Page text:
Many students require extra help in reading.  When evaluating remedial reading programs for your child, be aware that not all programs are effective and many can be a waste of time.  I made a list of 5 important questions to ask before enrolling your child in this extra reading help.

1.  Will the reading help my child receives be provided by a trained teacher, paraprofessional or a parent volunteer?

 

In many schools parents are trained to work as parent volunteers and aids to help the students who are struggling.  If your child has been diagnosed with a learning disability, or you suspect a more severe issue than the school is acknowledging, then you will probably want to decline any reading help that is not from a highly trained reading therapist or reading specialist.  A child with true learning difficulties will need instruction delivered by an experienced expert using an effective method for sufficient time for the child to catch up to grade level.

 

2.  What specific reading help will my child be receiving?

 

A child with a reading disability will need a multisensory, systematic, very structured and cumulative reading program with direct and explicit instruction in phonemic awareness and followed by synthetic and analytic phonics with lots of repetition and practice.  It will need to integrate the teaching of listening, speaking, reading, spelling, vocabulary, fluency, handwriting, and written expression.  Also, remedial programs differ from “mainstream” programs in the extent to which phonology and language structure are explicitly taught.  For best results, avoid reading help that teaches your child the material in the same way he or she was taught the first time around.  That didn’t work.  Also avoid programs that allow too many kids in the group.  The idea is that your child needs more individualized attention.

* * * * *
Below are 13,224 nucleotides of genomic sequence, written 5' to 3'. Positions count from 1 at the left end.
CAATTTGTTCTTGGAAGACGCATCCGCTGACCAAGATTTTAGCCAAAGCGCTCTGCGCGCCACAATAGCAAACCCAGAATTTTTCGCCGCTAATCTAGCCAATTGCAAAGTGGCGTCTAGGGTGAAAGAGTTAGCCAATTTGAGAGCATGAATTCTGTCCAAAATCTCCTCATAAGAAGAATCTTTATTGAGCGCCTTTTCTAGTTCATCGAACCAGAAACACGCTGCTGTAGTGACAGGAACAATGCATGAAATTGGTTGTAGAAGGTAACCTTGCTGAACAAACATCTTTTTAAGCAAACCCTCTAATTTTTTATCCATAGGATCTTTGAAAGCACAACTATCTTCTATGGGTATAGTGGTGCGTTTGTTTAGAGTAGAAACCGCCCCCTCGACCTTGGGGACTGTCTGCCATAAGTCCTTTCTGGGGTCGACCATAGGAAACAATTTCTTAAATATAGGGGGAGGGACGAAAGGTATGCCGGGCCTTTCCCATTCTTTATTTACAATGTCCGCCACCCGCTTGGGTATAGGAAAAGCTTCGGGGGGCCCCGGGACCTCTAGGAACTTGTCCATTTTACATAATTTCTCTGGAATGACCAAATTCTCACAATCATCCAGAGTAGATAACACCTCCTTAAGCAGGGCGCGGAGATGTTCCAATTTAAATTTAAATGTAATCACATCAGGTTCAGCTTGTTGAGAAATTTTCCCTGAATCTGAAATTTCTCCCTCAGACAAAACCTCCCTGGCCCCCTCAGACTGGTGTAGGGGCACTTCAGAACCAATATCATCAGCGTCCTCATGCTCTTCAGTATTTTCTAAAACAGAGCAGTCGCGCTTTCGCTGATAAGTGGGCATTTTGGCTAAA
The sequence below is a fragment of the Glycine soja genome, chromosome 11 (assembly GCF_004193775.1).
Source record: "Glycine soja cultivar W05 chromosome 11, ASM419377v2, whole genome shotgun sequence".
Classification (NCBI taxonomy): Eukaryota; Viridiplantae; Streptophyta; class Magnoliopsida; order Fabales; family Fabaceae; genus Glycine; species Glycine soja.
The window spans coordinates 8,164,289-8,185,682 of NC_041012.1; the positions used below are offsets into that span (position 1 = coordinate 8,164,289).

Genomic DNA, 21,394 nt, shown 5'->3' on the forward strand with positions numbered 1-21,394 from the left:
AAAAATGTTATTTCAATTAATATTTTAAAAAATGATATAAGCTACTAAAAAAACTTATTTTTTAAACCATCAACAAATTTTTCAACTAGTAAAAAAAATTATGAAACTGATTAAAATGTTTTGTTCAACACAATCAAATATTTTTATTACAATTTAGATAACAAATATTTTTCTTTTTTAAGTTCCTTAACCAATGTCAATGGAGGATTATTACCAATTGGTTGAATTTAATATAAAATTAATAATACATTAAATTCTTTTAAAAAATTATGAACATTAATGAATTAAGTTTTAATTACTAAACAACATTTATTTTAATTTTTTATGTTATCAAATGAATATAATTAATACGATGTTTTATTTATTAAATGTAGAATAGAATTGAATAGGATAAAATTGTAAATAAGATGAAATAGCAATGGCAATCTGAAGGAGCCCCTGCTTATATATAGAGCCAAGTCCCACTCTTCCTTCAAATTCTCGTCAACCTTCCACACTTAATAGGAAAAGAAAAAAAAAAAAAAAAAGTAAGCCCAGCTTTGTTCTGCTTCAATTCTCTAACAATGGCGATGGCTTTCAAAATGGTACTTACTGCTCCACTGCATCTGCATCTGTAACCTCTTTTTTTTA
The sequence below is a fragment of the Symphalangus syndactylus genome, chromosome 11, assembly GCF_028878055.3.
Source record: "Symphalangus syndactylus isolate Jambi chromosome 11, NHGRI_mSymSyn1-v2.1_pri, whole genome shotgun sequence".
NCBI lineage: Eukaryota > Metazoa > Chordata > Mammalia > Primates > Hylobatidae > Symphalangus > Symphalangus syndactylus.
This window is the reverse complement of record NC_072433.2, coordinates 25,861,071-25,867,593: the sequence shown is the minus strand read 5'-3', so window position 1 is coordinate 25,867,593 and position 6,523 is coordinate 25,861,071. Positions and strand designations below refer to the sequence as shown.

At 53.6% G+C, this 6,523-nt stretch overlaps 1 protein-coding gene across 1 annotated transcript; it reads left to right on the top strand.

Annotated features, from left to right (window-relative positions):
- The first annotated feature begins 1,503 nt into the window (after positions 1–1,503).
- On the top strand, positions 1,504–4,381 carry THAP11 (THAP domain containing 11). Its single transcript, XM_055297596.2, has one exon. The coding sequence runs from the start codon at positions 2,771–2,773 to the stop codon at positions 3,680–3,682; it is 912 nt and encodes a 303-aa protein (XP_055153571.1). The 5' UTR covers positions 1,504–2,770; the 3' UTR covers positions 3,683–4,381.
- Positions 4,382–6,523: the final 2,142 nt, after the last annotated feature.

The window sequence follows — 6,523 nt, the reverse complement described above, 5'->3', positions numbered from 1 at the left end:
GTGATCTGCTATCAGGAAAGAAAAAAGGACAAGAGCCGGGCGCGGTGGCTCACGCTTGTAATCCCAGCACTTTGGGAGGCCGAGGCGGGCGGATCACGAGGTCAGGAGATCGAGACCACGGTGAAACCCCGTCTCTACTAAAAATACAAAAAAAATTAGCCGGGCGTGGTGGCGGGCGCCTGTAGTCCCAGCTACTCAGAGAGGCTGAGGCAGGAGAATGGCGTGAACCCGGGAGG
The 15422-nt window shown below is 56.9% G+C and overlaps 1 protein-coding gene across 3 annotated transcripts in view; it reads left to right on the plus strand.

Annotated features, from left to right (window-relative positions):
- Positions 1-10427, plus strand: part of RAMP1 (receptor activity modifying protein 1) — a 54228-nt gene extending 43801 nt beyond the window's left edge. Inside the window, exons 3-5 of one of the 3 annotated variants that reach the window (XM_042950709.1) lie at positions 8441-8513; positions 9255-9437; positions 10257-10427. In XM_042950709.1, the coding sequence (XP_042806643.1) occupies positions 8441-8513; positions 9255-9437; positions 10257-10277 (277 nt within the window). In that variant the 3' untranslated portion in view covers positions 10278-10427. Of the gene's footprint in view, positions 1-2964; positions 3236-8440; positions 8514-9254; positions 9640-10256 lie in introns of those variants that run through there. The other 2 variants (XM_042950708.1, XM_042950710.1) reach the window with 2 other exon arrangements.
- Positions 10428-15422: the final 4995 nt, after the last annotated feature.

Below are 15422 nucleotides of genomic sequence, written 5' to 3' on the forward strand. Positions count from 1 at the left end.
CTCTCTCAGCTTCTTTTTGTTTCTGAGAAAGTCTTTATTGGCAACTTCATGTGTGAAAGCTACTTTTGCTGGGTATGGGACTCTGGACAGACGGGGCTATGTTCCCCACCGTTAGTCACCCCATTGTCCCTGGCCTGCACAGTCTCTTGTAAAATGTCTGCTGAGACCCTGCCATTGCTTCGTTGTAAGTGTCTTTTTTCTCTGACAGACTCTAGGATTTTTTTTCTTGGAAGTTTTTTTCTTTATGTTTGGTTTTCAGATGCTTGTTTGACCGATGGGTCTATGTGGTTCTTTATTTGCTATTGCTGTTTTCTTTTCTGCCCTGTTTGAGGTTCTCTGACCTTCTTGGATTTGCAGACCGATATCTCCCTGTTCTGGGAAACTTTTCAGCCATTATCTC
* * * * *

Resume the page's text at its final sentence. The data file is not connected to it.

3.  What kind of training in this reading help does the teacher delivering the instructions have?

 

Although the choice of reading program is important, the expertise and training of the teacher are even more critical.  Attendance at a 2 day workshop is probably enough to gain an overview of an approach, but to be truly competent at using this approach, a teacher or therapist should have completed at least 20 – 30 hours of training as well as plenty of experience teaching the program.

 

4.  What will my child miss in the classroom while he gets this reading help?

 

Being pulled out of class can be challenging for students, especially in the middle school years, since they might have to make up material that they miss in class and might receive lower grades in subjects in which they normally do well.

 

5.  Can I come and watch a session?

Check out the teacher, the program and the other students.  See if this is the right fit for your child and if the reading help is working and delivering results.

 

Learn more about the New PRIDE Reading Program

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Karina Richland, M.A. is the Founder and Director of PRIDE Learning Centers, located in Southern California.  Ms. Richland is a certified reading and learning disability specialist.   Ms. Richland speaks frequently to parents, teachers, and professionals on learning differences, and writes for several journals and publications.  You can visit the PRIDE Learning Center website at: www.pridelearningcenter.com

 

 

 

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